PCR & nested PCR problems

11 posts / 0 new
Last post
chenga
chenga's picture
PCR & nested PCR problems

I have been stucked with the problem i am going to mention hereunder.

I performed the first round PCR for PCV2. Positive and negative controls were included. Except for the positive control, all samples and negative control were negative by the 1st round PCR. Using this pcr product as the template, nested PCR was performed. Utmost care was taken to avoid any contamination by using one pipettes tips per sample although same pipettes were used for the pcr and nested pcr. My lab doesnt have separate room for PCR and nested PCR. By nested PCR all samples and negative control were positive but the positive control turned out to be negative. The result of negative control by nested PCR seem to indicate that there could have been some contamination post pcr. But what could have caused the positive control that was positive by pcr to be negative by nested PCR?

chenga

 

Ivan Delgado
Ivan Delgado's picture
 

 
Hi chenga,

What you describe could be cause by a number of issues, and contamination is but one of them. 

A positive control turning out to be negative after nested PCR could be cause by a number of issues. One of them could be that the nested PCR was overloaded with DNA. It is possible, although not too likely, that too much DNA could inhibit PCR (in this case the nested PCR). Alternatively it is possible that you simply did not transfer the first PCR to the nested PCR. How many replicates did you perform for your positive control? If you performed two or three replicates, did all become negative after the nested PCR? There are times when we are 100% sure we added the template DNA, only to realize that we did not. 

Hope this helped. 

Ivan

chenga
chenga's picture
Dear Ivan,

Dear Ivan,
Thank you very much. Your suggestions were useful.
I perfomed 3 replicates and all the results came out to be same.
I didnt check the actual DNA titers of the positive control sample. I will just check it with different dilutions and see if DNA overload is the main reason for my result.

Anyway thank you for your suggestion.

Chenga

wizard
wizard's picture
Hi Chenga,

Hi Chenga,

I totally agree with Ivan it is most likely to be due to the DNA concentration - did you dilute the product of the PCR before use it as a template for the nested PCR? I would suggest to dilute at least 1:10 or 1:100!

And just have a closer look to you nested primer pair - it happens quite fast to mix up primer...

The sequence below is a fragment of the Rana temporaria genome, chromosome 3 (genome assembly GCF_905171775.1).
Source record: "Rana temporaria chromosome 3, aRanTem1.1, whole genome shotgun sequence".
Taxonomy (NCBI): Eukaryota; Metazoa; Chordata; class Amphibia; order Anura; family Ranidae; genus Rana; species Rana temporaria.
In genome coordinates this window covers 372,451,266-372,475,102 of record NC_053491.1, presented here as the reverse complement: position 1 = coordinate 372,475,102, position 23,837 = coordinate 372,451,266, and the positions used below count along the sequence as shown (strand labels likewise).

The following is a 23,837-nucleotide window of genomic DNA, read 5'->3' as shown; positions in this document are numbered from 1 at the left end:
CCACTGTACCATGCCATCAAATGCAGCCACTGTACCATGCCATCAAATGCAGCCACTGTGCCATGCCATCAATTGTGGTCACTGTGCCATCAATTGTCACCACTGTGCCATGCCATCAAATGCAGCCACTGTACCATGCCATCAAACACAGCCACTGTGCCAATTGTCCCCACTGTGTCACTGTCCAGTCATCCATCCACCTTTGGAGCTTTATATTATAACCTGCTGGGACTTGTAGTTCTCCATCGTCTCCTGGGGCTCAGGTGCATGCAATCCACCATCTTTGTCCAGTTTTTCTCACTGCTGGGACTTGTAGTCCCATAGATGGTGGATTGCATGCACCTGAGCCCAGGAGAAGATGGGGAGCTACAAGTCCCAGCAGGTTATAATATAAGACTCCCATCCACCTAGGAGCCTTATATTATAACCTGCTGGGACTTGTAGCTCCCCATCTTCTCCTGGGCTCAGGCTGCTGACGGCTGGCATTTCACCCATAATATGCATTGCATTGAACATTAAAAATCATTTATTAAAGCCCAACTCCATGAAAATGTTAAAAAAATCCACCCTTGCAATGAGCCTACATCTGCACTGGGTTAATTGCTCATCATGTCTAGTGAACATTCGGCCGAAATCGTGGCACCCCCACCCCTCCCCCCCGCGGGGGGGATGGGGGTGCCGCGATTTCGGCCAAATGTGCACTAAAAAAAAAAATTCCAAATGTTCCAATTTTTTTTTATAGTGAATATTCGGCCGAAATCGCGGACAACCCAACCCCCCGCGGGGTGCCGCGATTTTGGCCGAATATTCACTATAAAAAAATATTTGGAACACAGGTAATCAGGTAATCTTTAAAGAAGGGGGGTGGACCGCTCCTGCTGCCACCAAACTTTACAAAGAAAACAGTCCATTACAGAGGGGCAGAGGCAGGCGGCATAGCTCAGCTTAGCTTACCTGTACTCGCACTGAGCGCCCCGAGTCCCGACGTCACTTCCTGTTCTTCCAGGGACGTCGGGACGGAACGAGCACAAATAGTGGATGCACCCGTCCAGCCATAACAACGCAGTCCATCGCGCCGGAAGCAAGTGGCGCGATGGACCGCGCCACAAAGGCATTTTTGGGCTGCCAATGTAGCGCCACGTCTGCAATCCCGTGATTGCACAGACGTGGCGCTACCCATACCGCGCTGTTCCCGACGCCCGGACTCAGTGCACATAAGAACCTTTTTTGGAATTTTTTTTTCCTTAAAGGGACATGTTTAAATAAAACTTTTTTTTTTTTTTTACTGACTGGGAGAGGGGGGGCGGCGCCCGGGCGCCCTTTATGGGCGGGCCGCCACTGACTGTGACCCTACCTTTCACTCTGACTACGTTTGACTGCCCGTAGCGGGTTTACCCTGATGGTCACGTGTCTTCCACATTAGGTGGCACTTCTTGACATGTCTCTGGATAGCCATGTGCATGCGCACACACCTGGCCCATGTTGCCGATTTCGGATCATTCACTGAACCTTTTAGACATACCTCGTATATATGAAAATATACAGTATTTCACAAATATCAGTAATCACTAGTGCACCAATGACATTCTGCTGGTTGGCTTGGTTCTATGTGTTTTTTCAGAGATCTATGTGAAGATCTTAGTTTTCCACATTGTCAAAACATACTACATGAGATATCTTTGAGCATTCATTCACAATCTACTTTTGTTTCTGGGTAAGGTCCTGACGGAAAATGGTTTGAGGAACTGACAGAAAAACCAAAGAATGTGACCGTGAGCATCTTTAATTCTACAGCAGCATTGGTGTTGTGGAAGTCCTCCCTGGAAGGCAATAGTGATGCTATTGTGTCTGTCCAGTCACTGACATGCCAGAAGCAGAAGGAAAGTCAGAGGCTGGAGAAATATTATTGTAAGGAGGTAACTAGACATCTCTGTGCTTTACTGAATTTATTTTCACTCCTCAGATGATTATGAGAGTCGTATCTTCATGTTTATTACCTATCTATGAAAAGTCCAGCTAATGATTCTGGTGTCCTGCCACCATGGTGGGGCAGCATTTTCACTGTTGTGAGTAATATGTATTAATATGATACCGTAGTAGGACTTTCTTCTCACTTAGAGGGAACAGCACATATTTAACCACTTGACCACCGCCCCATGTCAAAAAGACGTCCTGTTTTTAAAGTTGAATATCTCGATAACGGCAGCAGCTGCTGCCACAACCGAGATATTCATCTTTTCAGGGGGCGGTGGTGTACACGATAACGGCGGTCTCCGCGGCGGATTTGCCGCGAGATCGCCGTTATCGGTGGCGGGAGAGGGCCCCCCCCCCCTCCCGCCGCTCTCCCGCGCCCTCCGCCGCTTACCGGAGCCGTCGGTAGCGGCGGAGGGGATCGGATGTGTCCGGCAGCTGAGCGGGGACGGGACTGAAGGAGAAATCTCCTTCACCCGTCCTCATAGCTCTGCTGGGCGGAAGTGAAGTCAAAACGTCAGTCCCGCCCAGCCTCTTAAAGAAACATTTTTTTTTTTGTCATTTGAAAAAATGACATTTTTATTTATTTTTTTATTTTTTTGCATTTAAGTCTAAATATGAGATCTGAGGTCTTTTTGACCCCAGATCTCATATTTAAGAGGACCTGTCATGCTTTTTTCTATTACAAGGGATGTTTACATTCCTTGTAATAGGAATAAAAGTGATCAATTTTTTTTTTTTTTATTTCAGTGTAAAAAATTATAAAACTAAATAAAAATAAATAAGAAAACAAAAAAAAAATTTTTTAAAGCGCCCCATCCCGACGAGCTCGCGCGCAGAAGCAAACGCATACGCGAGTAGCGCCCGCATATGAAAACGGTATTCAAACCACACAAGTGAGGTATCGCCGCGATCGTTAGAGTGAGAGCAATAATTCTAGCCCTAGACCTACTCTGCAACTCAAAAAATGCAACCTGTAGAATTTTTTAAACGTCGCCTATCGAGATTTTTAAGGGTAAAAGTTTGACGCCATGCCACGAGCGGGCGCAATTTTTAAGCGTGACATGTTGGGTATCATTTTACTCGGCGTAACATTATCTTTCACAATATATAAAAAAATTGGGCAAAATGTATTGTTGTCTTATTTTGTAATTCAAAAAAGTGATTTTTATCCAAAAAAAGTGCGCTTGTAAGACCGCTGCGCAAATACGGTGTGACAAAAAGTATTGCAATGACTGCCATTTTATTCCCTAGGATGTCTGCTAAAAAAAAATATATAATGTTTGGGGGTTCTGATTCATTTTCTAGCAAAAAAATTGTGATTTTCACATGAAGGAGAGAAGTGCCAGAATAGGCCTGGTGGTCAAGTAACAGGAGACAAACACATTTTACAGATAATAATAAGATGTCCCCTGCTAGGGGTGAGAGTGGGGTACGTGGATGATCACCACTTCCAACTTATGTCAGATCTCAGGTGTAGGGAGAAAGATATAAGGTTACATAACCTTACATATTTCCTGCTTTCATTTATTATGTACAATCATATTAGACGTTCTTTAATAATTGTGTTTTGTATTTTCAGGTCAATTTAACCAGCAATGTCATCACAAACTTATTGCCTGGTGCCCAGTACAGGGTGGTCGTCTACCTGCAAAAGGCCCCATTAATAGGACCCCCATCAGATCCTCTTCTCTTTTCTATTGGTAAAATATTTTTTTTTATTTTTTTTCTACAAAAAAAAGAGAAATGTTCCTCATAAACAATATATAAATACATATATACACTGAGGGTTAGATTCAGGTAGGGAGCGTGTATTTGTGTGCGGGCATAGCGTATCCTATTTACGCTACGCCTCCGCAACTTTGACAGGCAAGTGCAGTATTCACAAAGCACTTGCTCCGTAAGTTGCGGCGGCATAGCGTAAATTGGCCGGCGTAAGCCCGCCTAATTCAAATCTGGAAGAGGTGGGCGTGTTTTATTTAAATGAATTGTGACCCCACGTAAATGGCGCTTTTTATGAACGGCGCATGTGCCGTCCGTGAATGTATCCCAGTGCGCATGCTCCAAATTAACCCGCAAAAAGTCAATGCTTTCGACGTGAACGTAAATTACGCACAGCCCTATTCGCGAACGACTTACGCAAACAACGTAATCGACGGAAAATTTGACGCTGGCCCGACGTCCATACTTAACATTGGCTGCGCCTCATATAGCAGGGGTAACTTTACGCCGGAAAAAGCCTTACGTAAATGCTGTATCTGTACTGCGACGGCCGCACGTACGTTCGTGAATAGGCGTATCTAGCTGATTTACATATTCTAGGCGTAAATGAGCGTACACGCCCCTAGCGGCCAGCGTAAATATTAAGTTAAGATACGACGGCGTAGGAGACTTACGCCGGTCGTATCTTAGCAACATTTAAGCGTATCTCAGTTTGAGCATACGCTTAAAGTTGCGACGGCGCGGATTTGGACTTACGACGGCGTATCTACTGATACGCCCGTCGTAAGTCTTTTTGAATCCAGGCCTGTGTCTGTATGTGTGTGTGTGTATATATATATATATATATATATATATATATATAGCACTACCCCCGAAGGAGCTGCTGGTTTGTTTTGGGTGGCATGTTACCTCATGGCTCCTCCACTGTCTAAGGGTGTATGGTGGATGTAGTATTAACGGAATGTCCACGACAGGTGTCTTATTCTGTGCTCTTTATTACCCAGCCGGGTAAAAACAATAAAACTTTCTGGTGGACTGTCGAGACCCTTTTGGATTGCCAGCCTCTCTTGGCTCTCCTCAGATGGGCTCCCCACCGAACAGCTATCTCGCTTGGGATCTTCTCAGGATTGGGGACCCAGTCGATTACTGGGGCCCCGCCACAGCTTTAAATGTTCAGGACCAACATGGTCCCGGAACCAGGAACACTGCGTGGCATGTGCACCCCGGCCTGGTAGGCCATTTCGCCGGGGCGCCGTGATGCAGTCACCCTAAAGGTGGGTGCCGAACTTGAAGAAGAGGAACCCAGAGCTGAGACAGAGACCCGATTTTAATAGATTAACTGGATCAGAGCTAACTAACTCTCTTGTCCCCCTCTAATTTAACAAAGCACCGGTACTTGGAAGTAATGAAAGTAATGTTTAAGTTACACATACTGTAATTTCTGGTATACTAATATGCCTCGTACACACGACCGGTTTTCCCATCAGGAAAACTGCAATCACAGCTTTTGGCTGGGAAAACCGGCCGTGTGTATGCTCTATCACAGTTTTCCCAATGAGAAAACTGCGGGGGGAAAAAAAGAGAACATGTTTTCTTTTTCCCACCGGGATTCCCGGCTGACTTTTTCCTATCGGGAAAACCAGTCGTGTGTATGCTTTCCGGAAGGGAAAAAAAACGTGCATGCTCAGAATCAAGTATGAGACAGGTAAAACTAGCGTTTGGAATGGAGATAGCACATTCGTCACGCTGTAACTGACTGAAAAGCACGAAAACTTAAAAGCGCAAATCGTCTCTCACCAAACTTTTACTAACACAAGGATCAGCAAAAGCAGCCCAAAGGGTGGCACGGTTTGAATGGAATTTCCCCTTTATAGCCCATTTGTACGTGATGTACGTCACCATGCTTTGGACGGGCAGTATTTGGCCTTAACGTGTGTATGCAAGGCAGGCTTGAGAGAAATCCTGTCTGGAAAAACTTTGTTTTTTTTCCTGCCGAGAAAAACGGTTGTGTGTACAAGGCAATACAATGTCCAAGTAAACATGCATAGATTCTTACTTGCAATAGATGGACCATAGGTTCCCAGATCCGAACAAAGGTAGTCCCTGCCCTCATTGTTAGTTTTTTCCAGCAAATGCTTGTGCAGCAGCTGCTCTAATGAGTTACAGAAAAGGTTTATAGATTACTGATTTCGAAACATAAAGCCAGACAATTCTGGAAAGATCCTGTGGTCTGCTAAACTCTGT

Good luck
 
Wiz

chenga
chenga's picture
Dear Ivan and wizard,

Dear Ivan and wizard,
thank u for ur sugestion.
i diluted my DNA sample to 1:100.  The result was wonderful.

Thanks.

chenga

wizard
wizard's picture
 Hello Chenga,

 Hello Chenga,

congrats!!! Its nice if problems are solved, isn't it?! Good look for future work!

wiz

baroon
baroon's picture
 dear chenga 

 dear chenga 
how can you overcome contamination that result in negative control of nested PCR to become positive? 

Nikail Collins
Nikail Collins's picture
contamination of PCR template

Hi,I always use a DNAse removal product to decontaminate work areas when working with DNA. 

Ivan Delgado
Ivan Delgado's picture
Test

This is just a test

sachin shetty
sachin shetty's picture
nested pcr problem

I did nested pcr for beta thalassemia, included positive and negative control. Except for the positive control, all samples and negative control were negative by the 1st round PCR. Using this pcr product as the template, nested PCR was performed. result was all samples and negative control were positive incuding positive control. negative control of pcr2 is negative. But what could have caused the negative control that was negative by pcr to be positve by nested PCR?

Ivan Delgado
Ivan Delgado's picture
Negative control

There are a number of reasons why the second PCR would have given a positive signal for the negative control: 1. Contamination. Somehow you got some DNA into the negative control. 2. Non-specific amplification. The second PCR is actually amplifying something else other than what it was designed to amplify. You should repeat the experiment at least one more time to see if you can repeat these results. If you get the same results you may have to redesign your primers.